Date of Award
Doctor of Philosophy
This dissertation offers an outlined proposal and a model for practicing queer oral history—a nuancing of oral history praxis. Queer oral history is rooted in performance studies’ call to consider everyday texts alongside Dwight Conquergood’s (1985) articulations of ethical and dialogic performance of the other. I propose that queer oral history exists as an alternative praxis to traditional oral history; in order for this distinction to emerge, a practitioner must accept two charges. The first is a commitment to destabilizing oral history through the inclusion of other diverse methodological practices. Further, the researcher must welcome the ethical imperative to reflexively question subjectivity through their own role in constructing an oral history. Queer oral history demands of its practitioners a different set of goals that grow from traditional oral history, but also carefully complicate the practice of oral history as a methodology in order to address the in-between role of the subject-researcher. This placement within the gaps—the in-between—renders queer oral history theoretically queer, opening up possibilities beyond simply an oral history about queer themes. Because of its focus on commitments as a way to lead practice, queer oral history could prove useful for other person-based qualitative research methods. In order to propose queer oral history, this document traces one specific performance—Bless Our Hearts: An Oral History of the Queer South—from intellectual inception through scripting, staging, performance, and reperformance. Offering theoretical precepts, a completed script, and deep discussions of choices in scripting and embodiment, this dissertation offers a model that shows one queer oral history—about the intersections of queer and Southern identities—as it moves from interview process to complete performance project.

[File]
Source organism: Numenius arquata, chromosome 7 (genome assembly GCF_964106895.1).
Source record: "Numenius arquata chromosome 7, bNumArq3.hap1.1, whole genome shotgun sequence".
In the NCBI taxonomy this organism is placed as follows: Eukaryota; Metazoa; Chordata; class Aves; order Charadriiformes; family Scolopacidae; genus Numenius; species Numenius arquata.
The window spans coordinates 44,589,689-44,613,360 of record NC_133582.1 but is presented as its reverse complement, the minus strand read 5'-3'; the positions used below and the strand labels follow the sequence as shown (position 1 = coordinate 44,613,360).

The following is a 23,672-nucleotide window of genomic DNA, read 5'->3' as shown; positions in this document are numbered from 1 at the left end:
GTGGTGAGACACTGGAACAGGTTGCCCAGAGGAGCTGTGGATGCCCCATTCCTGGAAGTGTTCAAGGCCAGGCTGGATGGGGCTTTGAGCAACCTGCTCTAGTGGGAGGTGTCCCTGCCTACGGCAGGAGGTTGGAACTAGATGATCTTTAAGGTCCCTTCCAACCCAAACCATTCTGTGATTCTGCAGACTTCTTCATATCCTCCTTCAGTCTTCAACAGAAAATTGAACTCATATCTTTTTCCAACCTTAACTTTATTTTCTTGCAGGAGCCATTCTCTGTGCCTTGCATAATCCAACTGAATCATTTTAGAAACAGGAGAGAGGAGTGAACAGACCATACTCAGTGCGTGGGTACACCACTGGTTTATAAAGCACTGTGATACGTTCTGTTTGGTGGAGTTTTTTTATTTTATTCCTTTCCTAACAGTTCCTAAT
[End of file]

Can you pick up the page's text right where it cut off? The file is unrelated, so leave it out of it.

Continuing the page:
This dissertation is Open Access and may be downloaded by anyone.